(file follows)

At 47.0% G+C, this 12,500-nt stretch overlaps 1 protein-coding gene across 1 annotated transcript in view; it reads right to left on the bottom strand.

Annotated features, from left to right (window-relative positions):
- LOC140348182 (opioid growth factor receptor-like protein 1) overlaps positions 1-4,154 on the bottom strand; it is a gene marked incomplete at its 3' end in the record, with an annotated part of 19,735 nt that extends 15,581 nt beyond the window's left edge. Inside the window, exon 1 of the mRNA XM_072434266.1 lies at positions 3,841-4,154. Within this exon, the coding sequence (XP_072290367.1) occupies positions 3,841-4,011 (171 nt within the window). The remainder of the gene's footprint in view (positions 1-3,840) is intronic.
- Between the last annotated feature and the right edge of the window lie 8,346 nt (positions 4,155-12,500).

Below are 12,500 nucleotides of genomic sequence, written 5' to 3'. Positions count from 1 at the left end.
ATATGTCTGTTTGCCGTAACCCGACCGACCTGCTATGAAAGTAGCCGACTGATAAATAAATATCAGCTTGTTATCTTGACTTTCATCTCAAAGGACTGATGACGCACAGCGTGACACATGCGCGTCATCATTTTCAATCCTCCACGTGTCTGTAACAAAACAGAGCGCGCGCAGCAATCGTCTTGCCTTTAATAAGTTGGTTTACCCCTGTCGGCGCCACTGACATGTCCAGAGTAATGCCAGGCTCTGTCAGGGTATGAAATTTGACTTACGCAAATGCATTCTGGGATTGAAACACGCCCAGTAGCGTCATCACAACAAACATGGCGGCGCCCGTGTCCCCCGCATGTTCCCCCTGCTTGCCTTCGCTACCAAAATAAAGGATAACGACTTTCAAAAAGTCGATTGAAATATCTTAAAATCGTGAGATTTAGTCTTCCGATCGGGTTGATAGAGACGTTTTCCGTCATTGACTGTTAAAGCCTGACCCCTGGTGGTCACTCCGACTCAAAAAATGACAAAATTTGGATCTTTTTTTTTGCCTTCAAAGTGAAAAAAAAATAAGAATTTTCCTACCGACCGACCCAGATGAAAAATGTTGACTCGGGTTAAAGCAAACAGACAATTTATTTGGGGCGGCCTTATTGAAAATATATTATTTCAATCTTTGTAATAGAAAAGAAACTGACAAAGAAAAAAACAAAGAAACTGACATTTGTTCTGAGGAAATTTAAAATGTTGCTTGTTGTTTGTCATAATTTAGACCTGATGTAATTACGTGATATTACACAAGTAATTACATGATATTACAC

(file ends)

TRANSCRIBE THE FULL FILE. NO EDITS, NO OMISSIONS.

At 47.0% G+C, this 12,500-nt stretch overlaps 1 protein-coding gene across 1 annotated transcript in view; it reads right to left on the bottom strand.

Annotated features, from left to right (window-relative positions):
- LOC140348182 (opioid growth factor receptor-like protein 1) overlaps positions 1-4,154 on the bottom strand; it is a gene marked incomplete at its 3' end in the record, with an annotated part of 19,735 nt that extends 15,581 nt beyond the window's left edge. Inside the window, exon 1 of the mRNA XM_072434266.1 lies at positions 3,841-4,154. Within this exon, the coding sequence (XP_072290367.1) occupies positions 3,841-4,011 (171 nt within the window). The remainder of the gene's footprint in view (positions 1-3,840) is intronic.
- Between the last annotated feature and the right edge of the window lie 8,346 nt (positions 4,155-12,500).

Below are 12,500 nucleotides of genomic sequence, written 5' to 3'. Positions count from 1 at the left end.
ATATGTCTGTTTGCCGTAACCCGACCGACCTGCTATGAAAGTAGCCGACTGATAAATAAATATCAGCTTGTTATCTTGACTTTCATCTCAAAGGACTGATGACGCACAGCGTGACACATGCGCGTCATCATTTTCAATCCTCCACGTGTCTGTAACAAAACAGAGCGCGCGCAGCAATCGTCTTGCCTTTAATAAGTTGGTTTACCCCTGTCGGCGCCACTGACATGTCCAGAGTAATGCCAGGCTCTGTCAGGGTATGAAATTTGACTTACGCAAATGCATTCTGGGATTGAAACACGCCCAGTAGCGTCATCACAACAAACATGGCGGCGCCCGTGTCCCCCGCATGTTCCCCCTGCTTGCCTTCGCTACCAAAATAAAGGATAACGACTTTCAAAAAGTCGATTGAAATATCTTAAAATCGTGAGATTTAGTCTTCCGATCGGGTTGATAGAGACGTTTTCCGTCATTGACTGTTAAAGCCTGACCCCTGGTGGTCACTCCGACTCAAAAAATGACAAAATTTGGATCTTTTTTTTTGCCTTCAAAGTGAAAAAAAAATAAGAATTTTCCTACCGACCGACCCAGATGAAAAATGTTGACTCGGGTTAAAGCAAACAGACAATTTATTTGGGGCGGCCTTATTGAAAATATATTATTTCAATCTTTGTAATAGAAAAGAAACTGACAAAGAAAAAAACAAAGAAACTGACATTTGTTCTGAGGAAATTTAAAATGTTGCTTGTTGTTTGTCATAATTTAGACCTGATGTAATTACGTGATATTACACAAGTAATTACATGATATTACAC